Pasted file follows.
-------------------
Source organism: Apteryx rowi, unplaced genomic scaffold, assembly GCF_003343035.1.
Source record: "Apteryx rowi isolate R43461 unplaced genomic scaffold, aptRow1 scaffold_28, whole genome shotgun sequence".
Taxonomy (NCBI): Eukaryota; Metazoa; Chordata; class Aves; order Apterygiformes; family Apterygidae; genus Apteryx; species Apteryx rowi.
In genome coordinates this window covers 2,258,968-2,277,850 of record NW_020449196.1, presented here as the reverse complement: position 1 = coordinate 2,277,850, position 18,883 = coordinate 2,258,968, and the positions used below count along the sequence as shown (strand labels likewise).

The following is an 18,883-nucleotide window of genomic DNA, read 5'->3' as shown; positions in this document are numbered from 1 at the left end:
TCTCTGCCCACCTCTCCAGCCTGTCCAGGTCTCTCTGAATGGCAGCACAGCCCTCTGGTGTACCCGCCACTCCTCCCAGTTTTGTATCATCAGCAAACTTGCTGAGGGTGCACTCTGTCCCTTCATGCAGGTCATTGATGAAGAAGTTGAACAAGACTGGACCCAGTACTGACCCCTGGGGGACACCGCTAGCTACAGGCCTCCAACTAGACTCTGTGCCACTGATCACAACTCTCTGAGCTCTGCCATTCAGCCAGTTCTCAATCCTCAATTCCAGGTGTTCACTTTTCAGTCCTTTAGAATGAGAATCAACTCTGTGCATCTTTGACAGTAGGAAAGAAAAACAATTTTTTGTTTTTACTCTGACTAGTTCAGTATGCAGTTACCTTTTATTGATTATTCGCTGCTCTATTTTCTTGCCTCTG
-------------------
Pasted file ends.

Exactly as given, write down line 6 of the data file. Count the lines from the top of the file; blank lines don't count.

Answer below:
TCTCTGCCCACCTCTCCAGCCTGTCCAGGTCTCTCTGAATGGCAGCACAGCCCTCTGGTGTACCCGCCACTCCTCCCAGTTTTGTATCATCAGCAAACTTGCTGAGGGTGCACTCTGTCCCTTCATGCAGGTCATTGATGAAGAAGTTGAACAAGACTGGACCCAGTACTGACCCCTGGGGGACACCGCTAGCTACAGGCCTCCAACTAGACTCTGTGCCACTGATCACAACTCTCTGAGCTCTGCCATTCAGCCAGTTCTCAATCCTCAATTCCAGGTGTTCACTTTTCAGTCCTTTAGAATGAGAATCAACTCTGTGCATCTTTGACAGTAGGAAAGAAAAACAATTTTTTGTTTTTACTCTGACTAGTTCAGTATGCAGTTACCTTTTATTGATTATTCGCTGCTCTATTTTCTTGCCTCTG